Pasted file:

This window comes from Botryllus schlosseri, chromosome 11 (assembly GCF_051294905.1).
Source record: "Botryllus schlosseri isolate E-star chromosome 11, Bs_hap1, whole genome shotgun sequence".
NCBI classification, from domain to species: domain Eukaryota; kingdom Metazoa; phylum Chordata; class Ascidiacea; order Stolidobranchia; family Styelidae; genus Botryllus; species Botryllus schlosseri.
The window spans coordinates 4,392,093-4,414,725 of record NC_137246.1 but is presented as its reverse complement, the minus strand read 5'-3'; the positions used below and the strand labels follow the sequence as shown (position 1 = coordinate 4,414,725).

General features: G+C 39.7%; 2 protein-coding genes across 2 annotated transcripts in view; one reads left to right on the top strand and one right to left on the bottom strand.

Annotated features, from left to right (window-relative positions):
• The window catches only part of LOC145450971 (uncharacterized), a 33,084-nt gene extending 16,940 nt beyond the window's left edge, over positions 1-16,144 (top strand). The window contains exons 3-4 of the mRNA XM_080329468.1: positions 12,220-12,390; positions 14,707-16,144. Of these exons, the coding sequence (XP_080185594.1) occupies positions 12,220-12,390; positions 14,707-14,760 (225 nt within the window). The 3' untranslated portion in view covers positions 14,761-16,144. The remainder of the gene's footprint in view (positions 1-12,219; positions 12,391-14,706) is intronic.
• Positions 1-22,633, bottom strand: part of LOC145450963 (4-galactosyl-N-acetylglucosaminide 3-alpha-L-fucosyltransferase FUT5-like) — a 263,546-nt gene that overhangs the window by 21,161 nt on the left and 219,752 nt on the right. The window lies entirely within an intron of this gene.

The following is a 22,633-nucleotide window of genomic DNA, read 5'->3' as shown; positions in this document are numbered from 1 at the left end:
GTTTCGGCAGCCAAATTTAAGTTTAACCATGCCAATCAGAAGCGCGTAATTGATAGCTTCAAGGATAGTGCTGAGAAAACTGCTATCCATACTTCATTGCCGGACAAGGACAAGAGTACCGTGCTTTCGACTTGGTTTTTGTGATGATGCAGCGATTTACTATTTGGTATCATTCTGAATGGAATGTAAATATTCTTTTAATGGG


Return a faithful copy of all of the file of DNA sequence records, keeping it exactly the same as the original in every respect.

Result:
This window comes from Botryllus schlosseri, chromosome 11 (assembly GCF_051294905.1).
Source record: "Botryllus schlosseri isolate E-star chromosome 11, Bs_hap1, whole genome shotgun sequence".
NCBI classification, from domain to species: domain Eukaryota; kingdom Metazoa; phylum Chordata; class Ascidiacea; order Stolidobranchia; family Styelidae; genus Botryllus; species Botryllus schlosseri.
The window spans coordinates 4,392,093-4,414,725 of record NC_137246.1 but is presented as its reverse complement, the minus strand read 5'-3'; the positions used below and the strand labels follow the sequence as shown (position 1 = coordinate 4,414,725).

General features: G+C 39.7%; 2 protein-coding genes across 2 annotated transcripts in view; one reads left to right on the top strand and one right to left on the bottom strand.

Annotated features, from left to right (window-relative positions):
• The window catches only part of LOC145450971 (uncharacterized), a 33,084-nt gene extending 16,940 nt beyond the window's left edge, over positions 1-16,144 (top strand). The window contains exons 3-4 of the mRNA XM_080329468.1: positions 12,220-12,390; positions 14,707-16,144. Of these exons, the coding sequence (XP_080185594.1) occupies positions 12,220-12,390; positions 14,707-14,760 (225 nt within the window). The 3' untranslated portion in view covers positions 14,761-16,144. The remainder of the gene's footprint in view (positions 1-12,219; positions 12,391-14,706) is intronic.
• Positions 1-22,633, bottom strand: part of LOC145450963 (4-galactosyl-N-acetylglucosaminide 3-alpha-L-fucosyltransferase FUT5-like) — a 263,546-nt gene that overhangs the window by 21,161 nt on the left and 219,752 nt on the right. The window lies entirely within an intron of this gene.

The following is a 22,633-nucleotide window of genomic DNA, read 5'->3' as shown; positions in this document are numbered from 1 at the left end:
GTTTCGGCAGCCAAATTTAAGTTTAACCATGCCAATCAGAAGCGCGTAATTGATAGCTTCAAGGATAGTGCTGAGAAAACTGCTATCCATACTTCATTGCCGGACAAGGACAAGAGTACCGTGCTTTCGACTTGGTTTTTGTGATGATGCAGCGATTTACTATTTGGTATCATTCTGAATGGAATGTAAATATTCTTTTAATGGG